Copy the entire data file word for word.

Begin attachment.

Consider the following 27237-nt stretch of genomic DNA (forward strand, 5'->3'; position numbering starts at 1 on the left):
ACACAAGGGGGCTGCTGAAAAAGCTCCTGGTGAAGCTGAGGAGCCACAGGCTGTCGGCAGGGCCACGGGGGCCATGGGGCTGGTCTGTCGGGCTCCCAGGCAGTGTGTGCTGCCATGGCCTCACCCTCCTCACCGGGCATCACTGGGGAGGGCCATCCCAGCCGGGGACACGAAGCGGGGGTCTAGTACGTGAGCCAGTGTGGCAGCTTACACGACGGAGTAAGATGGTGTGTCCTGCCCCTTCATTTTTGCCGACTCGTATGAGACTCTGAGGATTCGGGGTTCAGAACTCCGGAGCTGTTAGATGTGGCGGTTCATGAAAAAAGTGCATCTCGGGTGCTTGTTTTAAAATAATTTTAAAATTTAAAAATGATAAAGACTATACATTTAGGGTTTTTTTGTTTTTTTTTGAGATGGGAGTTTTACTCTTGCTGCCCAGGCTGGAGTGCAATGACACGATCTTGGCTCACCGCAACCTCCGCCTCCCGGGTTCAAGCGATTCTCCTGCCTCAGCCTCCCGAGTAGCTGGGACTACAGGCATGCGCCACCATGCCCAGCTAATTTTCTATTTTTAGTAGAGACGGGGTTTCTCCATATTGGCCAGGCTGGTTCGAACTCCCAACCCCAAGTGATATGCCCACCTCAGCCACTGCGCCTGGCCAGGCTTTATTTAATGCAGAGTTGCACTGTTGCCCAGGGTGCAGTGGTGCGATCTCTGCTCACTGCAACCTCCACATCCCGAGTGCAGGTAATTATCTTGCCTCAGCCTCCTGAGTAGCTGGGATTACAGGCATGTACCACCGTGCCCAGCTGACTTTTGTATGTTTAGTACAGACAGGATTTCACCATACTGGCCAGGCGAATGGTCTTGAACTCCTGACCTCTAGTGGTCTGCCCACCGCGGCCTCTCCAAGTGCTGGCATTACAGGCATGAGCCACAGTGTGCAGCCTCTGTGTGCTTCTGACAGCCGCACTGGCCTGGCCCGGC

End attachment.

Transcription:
Consider the following 27237-nt stretch of genomic DNA (forward strand, 5'->3'; position numbering starts at 1 on the left):
ACACAAGGGGGCTGCTGAAAAAGCTCCTGGTGAAGCTGAGGAGCCACAGGCTGTCGGCAGGGCCACGGGGGCCATGGGGCTGGTCTGTCGGGCTCCCAGGCAGTGTGTGCTGCCATGGCCTCACCCTCCTCACCGGGCATCACTGGGGAGGGCCATCCCAGCCGGGGACACGAAGCGGGGGTCTAGTACGTGAGCCAGTGTGGCAGCTTACACGACGGAGTAAGATGGTGTGTCCTGCCCCTTCATTTTTGCCGACTCGTATGAGACTCTGAGGATTCGGGGTTCAGAACTCCGGAGCTGTTAGATGTGGCGGTTCATGAAAAAAGTGCATCTCGGGTGCTTGTTTTAAAATAATTTTAAAATTTAAAAATGATAAAGACTATACATTTAGGGTTTTTTTGTTTTTTTTTGAGATGGGAGTTTTACTCTTGCTGCCCAGGCTGGAGTGCAATGACACGATCTTGGCTCACCGCAACCTCCGCCTCCCGGGTTCAAGCGATTCTCCTGCCTCAGCCTCCCGAGTAGCTGGGACTACAGGCATGCGCCACCATGCCCAGCTAATTTTCTATTTTTAGTAGAGACGGGGTTTCTCCATATTGGCCAGGCTGGTTCGAACTCCCAACCCCAAGTGATATGCCCACCTCAGCCACTGCGCCTGGCCAGGCTTTATTTAATGCAGAGTTGCACTGTTGCCCAGGGTGCAGTGGTGCGATCTCTGCTCACTGCAACCTCCACATCCCGAGTGCAGGTAATTATCTTGCCTCAGCCTCCTGAGTAGCTGGGATTACAGGCATGTACCACCGTGCCCAGCTGACTTTTGTATGTTTAGTACAGACAGGATTTCACCATACTGGCCAGGCGAATGGTCTTGAACTCCTGACCTCTAGTGGTCTGCCCACCGCGGCCTCTCCAAGTGCTGGCATTACAGGCATGAGCCACAGTGTGCAGCCTCTGTGTGCTTCTGACAGCCGCACTGGCCTGGCCCGGC